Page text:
Carter administration covered up clandestine Israeli nuclear test
It was the first report of an alleged Israeli nuclear test; no smoking gun connecting Israel to the 1979 event nor confirmation by official sources given; Carter: 'There was indication of nuclear explosion—either South Africa, Israel or nothing'
A new report claims that the U.S. government was aware of an Israeli nuclear test conducted 40 years ago today.
On the 40th anniversary of this event, Foreign Policy Magazine has rounded up a team of scientists, academics, former government officials and nonproliferation experts to analyze data and documents that have declassified since then.
Shortly before the dawn of September 22nd, an American satellite called Vela6911 documented a double flash while orbiting over the southern Atlantic Ocean.
It was clear to the crew at the Patrick Air Force Base in Florida that this was a nuclear explosion, an occurrence that American satellites have already documented dozens of times before.
The U.S. Air Force issued an alert and President Carter rushed to call a meeting in the White House Situation Room the very next day.
The initial suspicion fell on South Africa's Apartheid regime, which was known to be working on a bomb, and even more so on Israel, which had close military ties with the South Africans.
It was the first report of an alleged Israeli nuclear test, though foreign publications had already reported that Israel possessed a nuclear arsenal.
Carter wrote in his journal on September 22: “There was indication of a nuclear explosion in the region of South Africa—either South Africa, Israel using a ship at sea, or nothing”.
An expert panel, appointed by the president’s science advisor, Frank Press, issued its final report in May 1980, after just three meetings. It concluded that "the September 22 signal was probably not from a nuclear explosion".
Its members dismissed all evidence that suggested otherwise. This included the Naval Research Laboratory’s analysis that had located the blast’s ground zero near the Prince Edward Islands, about 1,000 miles from South Africa’s southern coast, using hydroacoustic (underwater sound) data, and claims regarding possible detection of radioactive iodine-131 in thyroids of Australian sheep.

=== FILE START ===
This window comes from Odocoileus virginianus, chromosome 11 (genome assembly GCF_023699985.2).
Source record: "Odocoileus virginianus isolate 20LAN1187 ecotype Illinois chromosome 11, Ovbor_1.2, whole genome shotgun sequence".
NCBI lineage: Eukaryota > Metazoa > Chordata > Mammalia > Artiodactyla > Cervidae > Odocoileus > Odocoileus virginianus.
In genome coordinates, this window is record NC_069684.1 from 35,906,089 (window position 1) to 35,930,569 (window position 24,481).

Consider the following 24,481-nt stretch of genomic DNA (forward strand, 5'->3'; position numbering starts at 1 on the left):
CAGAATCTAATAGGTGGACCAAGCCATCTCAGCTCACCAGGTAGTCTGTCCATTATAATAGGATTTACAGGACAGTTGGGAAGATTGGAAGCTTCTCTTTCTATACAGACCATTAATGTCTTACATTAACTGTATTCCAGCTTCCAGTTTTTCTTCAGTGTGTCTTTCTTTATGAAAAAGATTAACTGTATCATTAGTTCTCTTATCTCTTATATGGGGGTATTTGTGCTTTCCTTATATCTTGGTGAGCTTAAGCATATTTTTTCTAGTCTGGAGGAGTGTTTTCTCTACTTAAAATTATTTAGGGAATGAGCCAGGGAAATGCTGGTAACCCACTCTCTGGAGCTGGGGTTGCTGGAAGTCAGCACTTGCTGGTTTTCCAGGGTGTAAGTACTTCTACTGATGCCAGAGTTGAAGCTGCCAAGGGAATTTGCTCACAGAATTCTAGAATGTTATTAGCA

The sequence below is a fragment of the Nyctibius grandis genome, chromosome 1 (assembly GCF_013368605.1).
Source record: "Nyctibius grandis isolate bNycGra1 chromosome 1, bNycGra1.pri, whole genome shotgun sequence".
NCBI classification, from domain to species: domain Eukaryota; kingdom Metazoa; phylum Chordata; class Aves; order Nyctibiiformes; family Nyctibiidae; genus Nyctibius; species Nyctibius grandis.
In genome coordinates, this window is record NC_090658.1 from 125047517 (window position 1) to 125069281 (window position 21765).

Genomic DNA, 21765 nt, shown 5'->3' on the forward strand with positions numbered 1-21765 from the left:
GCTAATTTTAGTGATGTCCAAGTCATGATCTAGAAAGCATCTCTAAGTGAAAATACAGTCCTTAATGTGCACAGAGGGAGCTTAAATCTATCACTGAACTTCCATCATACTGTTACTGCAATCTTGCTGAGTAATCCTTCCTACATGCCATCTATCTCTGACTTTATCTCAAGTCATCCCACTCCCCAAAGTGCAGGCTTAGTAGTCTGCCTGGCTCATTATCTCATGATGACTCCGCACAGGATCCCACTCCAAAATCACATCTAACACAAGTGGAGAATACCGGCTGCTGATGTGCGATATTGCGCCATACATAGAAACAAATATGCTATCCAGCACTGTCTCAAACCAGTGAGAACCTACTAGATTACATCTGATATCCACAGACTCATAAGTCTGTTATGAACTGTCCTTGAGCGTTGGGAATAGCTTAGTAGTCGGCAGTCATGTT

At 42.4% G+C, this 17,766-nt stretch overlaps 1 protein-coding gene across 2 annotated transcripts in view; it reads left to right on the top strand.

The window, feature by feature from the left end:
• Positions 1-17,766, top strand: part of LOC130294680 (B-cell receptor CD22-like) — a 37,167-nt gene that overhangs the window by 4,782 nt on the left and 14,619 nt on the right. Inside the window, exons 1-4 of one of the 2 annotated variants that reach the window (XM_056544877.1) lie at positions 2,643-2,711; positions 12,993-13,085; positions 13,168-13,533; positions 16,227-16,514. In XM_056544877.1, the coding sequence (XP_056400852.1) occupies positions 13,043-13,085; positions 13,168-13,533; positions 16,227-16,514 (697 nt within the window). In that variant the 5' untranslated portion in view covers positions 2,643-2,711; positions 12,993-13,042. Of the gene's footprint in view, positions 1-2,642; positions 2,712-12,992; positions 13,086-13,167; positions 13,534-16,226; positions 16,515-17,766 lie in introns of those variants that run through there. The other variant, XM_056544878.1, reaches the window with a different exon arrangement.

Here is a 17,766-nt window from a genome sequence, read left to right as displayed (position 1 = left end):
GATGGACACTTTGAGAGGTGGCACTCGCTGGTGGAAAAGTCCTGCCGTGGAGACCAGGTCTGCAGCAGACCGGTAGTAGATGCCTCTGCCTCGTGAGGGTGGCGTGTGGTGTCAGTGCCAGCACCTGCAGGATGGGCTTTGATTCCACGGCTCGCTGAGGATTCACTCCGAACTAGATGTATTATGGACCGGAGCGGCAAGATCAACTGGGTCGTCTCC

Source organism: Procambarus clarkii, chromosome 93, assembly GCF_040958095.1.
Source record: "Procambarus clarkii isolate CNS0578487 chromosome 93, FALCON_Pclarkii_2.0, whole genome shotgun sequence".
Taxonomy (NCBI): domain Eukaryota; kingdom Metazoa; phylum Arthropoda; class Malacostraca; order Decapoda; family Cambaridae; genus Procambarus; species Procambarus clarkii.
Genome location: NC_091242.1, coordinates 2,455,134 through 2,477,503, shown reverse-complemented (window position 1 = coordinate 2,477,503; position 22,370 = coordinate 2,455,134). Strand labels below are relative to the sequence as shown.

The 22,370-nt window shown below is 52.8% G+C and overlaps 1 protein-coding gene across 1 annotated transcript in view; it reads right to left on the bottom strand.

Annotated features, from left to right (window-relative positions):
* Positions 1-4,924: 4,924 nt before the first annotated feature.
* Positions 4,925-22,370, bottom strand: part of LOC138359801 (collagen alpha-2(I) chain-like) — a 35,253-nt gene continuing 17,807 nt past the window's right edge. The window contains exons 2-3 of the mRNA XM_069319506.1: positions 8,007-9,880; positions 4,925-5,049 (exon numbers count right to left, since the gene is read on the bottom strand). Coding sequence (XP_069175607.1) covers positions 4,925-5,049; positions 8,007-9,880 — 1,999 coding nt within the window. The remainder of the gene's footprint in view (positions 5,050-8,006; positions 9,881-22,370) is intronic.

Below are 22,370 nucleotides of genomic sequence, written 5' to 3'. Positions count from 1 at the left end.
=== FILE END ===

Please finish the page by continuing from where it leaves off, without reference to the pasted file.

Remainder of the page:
Foreign Policy didn't point to a single smoking gun connecting Israel to the event and no official source has ever publicly confirmed that Israel has carried out a nuclear test.
However, the researchers estimated, according to the available data, that the Vela event was a detection of a hydrogen bomb test.
Israeli nuclear program
During the 1973 Yom Kippur War, Israeli leaders and their nuclear advisors recognized that the country’s small nuclear arsenal was irrelevant to Israel's military situation.
That is why the Israel Atomic Energy Commission was carrying out a broad research and development program, with a focus on completing the mastery of two-stage thermonuclear weapons design.
It was in this period that Shimon Peres, the man who is credited with the birth of the Israeli nuclear program in the late 1950s, took the role of defense minister and supported that push.
A commitment to a two-stage design necessarily entails a need to test.
A high-level firing
Shalhevet Freier, the director-general of the Israel Atomic Energy Commission, was fired in 1976, and his replacement by Brig. Gen. Uzi Eilam was allegedly directly related to the preparations for the 1979 event—the implication being that the swap was due to Freier’s opposition to the test.
Freier himself used to talk rather openly about his firing, stressing that it was not about “personal or moral conduct” and hinting that it was about a major policy issue about which he disagreed with his superiors, in particular Peres.
Freier even suggested that his direct boss, Prime Minister Yitzhak Rabin, agreed with him on this classified policy issue, but for unrelated political reasons Rabin decided to defer to Peres and agreed to let Freier be fired.
A press leak from Israel
A CBS Evening News story about the Vela event on Feb. 21, 1980, was based on exclusive reporting from a young Tel Aviv-based American correspondent, Dan Raviv.
The report claimed that CBS had learned that the Vela event was indeed an Israeli nuclear test. Raviv filed his report from Rome in an effort to evade Israeli military censorship. As a result, Raviv lost his press credentials after a direct order from then-Defense Minister Ezer Weizman.
Decades later, Raviv said that he had an additional high-level and reliable Israeli political source who confirmed the Vela story. The late Eliyahu Speiser, a well-connected Israeli politician and member of the Knesset for the Labor Party between 1977 and 1988. Speiser was in those days close to Peres.
The MIT connection
Other documents disclose that Jack Ruina, the chairman of Carter’s controversial panel and a professor at the Massachusetts Institute of Technology, received anecdotal information from a “personal contact” at MIT relating to the “theory of Israeli involvement” in the Sept. 22 event.
The documents do not elaborate on what exactly that information was, but it is noted that Ruina considered it “significant but inappropriate for discussion on telephone”.
According to Seymour Hersh’s The Samson Option (published in 1991), Ruina’s source was an unnamed Israeli missile expert, who in 1980 to 1981 was a visiting fellow at MIT in a program that Ruina directed.
That missile engineer was Yaron Anselm, as MIT records from that period indicate. Anselm was one of the founders of Israel’s weapons development authority, known as Rafael.
Foreign Policy contributed to this report.